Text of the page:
New York Times article: Keep the Briefs Brief, Literally

The Winning Brief and Legal Writing in Plain English

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Bryan Garner

The Winning Brief

This seminar specifically for litigators comprises 100 tips, each illustrated with good and bad examples from motions and briefs filed in courts throughout the country. Both the class and its 516-page coursebook (now in its second edition and published by Oxford University Press) are full of pointers that even the most accomplished brief-writers will find useful. Participants learn how to:

  • Plan briefing projects for maximal efficiency — whatever the time constraints
  • Capture a judge’s imagination with the first few words
  • Avoid the mind-numbing conventions that make so many briefs boring
  • Meet page limits with greater ease
  • Counteract the exaggerated style of Rambo opponents
  • Persuade judicial readers more reliably

Unlike Advanced Legal Writing & Editing, this course doesn’t require participants to do exercises. Instead, it covers much more material, and the coursebook supplies all the answers to editorial problems. It’s an excellent follow-up to ALW&E.

Bryan Garner

Legal Writing in Plain English

Our broadest seminar focuses on the principles that every legal writer must master to produce concise, down-to-earth, and powerful prose. Designed for lawyers, judges, legal scholars, law students, and paralegals alike, the day focuses on sound writing advice and practical tools. The goal, in essence, is to teach straight thinking by studying:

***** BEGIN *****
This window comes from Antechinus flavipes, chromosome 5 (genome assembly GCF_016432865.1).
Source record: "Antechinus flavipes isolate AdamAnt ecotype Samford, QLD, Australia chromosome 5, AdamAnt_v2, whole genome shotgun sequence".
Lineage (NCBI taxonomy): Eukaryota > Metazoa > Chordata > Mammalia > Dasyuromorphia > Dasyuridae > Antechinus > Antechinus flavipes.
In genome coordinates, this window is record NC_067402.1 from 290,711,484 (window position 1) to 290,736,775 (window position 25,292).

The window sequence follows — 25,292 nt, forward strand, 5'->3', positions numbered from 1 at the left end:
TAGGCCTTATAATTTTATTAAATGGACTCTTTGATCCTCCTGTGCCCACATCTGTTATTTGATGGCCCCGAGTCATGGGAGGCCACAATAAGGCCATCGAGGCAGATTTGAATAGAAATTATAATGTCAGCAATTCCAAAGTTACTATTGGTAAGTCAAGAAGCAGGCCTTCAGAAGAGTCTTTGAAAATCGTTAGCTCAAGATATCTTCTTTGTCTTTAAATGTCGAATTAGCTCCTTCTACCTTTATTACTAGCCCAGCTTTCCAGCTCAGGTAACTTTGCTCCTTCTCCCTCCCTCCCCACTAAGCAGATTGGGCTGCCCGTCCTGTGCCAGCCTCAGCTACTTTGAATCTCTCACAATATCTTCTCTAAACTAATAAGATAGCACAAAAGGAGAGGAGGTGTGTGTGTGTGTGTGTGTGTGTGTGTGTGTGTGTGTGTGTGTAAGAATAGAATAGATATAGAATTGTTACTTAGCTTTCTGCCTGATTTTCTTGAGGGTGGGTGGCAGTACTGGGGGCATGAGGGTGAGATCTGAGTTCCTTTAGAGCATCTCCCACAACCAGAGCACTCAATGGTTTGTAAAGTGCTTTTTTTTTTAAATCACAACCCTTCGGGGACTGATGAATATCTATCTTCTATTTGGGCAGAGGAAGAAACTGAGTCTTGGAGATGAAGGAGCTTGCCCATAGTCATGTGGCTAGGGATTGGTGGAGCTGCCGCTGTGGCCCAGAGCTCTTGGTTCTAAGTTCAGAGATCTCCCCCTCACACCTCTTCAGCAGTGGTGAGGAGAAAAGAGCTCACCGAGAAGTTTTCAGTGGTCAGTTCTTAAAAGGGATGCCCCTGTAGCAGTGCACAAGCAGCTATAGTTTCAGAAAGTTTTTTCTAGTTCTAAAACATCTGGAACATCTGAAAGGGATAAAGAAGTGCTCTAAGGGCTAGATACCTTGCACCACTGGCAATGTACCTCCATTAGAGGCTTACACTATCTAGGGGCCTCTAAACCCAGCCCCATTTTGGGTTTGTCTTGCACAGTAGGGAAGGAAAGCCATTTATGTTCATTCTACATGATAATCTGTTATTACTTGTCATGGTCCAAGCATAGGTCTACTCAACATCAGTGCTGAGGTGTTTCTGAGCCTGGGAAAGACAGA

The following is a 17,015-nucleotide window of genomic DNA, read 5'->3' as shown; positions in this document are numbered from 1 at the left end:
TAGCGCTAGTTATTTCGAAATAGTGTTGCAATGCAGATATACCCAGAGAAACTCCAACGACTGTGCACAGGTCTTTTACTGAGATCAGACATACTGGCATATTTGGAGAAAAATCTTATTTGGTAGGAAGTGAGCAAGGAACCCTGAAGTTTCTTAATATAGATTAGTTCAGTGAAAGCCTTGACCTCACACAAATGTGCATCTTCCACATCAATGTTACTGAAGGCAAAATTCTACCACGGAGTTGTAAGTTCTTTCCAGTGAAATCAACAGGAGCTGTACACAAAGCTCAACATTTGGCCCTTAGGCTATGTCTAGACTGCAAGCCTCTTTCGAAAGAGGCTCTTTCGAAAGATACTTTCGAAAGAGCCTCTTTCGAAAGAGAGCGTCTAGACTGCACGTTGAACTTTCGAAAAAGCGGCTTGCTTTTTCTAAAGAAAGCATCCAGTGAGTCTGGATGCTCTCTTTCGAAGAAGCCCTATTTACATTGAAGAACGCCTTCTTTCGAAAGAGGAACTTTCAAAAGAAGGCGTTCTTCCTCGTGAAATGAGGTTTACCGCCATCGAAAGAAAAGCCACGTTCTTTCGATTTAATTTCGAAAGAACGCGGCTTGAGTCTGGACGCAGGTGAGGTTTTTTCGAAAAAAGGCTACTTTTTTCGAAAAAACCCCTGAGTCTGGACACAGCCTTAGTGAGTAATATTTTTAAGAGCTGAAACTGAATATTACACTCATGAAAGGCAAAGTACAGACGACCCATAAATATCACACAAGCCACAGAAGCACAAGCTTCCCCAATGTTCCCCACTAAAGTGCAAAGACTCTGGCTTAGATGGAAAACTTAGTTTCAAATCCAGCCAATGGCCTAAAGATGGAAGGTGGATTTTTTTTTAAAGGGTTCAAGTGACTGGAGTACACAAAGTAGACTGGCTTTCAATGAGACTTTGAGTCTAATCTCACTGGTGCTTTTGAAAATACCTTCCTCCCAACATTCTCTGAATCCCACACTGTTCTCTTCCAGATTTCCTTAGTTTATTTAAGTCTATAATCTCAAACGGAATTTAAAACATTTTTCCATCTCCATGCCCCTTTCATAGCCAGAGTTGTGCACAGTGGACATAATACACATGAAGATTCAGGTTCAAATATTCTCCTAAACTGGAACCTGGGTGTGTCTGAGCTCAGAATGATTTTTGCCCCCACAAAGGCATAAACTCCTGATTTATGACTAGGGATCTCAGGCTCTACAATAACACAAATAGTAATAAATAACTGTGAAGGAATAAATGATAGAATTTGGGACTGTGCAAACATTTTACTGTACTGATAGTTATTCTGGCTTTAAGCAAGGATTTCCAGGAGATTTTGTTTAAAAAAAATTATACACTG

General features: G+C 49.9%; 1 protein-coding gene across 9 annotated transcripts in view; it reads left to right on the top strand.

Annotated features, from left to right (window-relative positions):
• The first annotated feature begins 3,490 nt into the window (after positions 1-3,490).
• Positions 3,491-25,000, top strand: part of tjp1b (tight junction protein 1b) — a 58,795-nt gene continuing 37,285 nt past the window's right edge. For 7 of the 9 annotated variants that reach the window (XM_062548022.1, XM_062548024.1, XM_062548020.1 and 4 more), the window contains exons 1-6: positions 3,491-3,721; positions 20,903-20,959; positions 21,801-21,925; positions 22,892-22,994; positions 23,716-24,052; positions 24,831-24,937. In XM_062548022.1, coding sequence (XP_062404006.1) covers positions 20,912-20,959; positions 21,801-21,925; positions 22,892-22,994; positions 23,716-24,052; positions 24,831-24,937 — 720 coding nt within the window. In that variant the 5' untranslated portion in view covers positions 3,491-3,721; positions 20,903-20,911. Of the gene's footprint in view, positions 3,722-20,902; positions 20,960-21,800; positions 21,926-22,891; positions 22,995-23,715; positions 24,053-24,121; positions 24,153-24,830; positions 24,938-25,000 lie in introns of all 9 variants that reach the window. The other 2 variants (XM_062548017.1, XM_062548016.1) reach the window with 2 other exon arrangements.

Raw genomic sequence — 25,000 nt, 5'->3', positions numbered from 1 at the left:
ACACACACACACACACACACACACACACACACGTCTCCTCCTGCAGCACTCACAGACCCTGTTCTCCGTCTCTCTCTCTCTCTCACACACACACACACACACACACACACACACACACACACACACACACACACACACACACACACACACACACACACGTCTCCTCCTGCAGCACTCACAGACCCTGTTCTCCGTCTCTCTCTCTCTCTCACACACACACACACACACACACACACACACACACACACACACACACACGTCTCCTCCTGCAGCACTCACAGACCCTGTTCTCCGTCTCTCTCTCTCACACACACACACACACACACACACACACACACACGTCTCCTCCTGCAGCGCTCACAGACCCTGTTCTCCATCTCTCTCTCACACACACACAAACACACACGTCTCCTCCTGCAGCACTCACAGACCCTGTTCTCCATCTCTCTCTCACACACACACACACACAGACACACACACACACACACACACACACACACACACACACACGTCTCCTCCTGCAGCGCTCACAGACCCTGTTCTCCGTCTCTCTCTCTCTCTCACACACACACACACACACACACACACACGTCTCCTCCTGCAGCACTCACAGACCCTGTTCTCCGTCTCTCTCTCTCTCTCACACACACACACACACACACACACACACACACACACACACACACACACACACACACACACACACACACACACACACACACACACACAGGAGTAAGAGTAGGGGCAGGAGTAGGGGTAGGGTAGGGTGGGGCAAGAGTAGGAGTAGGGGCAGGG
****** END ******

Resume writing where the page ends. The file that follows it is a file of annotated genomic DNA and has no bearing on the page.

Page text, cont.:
• Principles applicable to all legal writing
  • Principles mainly for analytical and persuasive writing
  • Principles mainly for legal drafting
  • Principles of document design
  • Ways to continue improving your writing skills

The seminar includes a 227-page book by the same name, which includes basic, intermediate, and advanced exercises that can help participants further develop their talents. It also includes model documents and a guide to punctuation. More and more, clients are demanding plain English, and courts are rewarding it.

LawProse Policy on CLE Credit

LawProse applies for accreditation in those states where we conduct live public LawProse seminars. Where state bars require it, we submit attendees’ names as they are listed on the sign-in sheet on the day of the seminar. If you are seeking CLE credit for a state other than where that seminar is being held, please apply directly to the appropriate state bar.